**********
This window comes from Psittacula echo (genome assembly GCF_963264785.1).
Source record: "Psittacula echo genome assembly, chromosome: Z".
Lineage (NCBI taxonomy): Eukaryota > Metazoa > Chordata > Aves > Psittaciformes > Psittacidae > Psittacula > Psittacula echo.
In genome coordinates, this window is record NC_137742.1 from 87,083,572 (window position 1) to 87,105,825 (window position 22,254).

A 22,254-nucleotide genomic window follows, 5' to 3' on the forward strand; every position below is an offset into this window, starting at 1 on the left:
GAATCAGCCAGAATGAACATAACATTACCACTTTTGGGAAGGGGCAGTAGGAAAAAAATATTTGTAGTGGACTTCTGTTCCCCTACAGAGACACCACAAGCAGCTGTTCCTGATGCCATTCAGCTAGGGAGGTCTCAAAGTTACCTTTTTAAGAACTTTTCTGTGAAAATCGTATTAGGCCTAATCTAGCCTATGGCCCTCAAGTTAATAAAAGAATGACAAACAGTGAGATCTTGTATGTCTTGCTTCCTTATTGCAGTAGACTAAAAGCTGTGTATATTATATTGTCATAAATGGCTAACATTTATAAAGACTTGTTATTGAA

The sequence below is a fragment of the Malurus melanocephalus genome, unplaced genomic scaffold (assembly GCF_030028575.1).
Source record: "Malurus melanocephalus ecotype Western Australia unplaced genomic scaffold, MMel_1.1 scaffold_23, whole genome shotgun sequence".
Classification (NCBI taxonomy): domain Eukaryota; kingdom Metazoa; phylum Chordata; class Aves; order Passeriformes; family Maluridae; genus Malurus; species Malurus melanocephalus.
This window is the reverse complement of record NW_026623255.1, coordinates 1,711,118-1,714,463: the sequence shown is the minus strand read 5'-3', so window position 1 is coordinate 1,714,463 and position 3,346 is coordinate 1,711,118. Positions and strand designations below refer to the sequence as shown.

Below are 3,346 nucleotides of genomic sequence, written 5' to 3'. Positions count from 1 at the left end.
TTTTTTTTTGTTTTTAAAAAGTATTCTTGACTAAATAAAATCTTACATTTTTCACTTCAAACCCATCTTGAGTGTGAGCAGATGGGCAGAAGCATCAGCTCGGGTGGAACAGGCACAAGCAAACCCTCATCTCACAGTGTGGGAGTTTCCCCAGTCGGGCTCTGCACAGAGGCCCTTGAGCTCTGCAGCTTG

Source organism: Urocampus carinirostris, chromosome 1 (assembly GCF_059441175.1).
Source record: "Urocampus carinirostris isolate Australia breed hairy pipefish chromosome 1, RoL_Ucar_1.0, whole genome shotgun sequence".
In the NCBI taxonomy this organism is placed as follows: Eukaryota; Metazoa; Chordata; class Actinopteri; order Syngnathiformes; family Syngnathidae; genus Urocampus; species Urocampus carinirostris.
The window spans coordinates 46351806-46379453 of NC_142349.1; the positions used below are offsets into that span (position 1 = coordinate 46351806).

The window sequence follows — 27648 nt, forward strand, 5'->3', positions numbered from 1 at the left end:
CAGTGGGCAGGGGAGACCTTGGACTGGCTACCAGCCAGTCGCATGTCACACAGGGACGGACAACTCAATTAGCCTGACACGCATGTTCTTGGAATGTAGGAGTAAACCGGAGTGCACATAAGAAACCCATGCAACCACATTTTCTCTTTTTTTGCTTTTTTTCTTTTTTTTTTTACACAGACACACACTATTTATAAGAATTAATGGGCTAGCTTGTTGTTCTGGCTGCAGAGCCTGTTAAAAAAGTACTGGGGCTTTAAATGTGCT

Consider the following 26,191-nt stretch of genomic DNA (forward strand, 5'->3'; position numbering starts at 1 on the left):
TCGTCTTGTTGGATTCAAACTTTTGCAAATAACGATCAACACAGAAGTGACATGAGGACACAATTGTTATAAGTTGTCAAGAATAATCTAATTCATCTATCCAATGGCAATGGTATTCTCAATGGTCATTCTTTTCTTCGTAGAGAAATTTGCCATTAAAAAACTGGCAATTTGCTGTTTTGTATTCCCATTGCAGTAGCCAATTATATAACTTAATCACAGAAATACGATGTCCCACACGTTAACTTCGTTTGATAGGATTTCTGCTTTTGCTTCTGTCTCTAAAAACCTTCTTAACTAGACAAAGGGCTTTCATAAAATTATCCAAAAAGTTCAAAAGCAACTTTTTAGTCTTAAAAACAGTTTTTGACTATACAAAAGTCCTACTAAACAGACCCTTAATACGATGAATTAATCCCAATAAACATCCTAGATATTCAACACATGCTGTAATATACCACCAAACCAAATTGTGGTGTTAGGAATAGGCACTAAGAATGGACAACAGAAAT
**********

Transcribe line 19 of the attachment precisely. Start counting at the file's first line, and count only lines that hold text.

Consider the following 26,191-nt stretch of genomic DNA (forward strand, 5'->3'; position numbering starts at 1 on the left):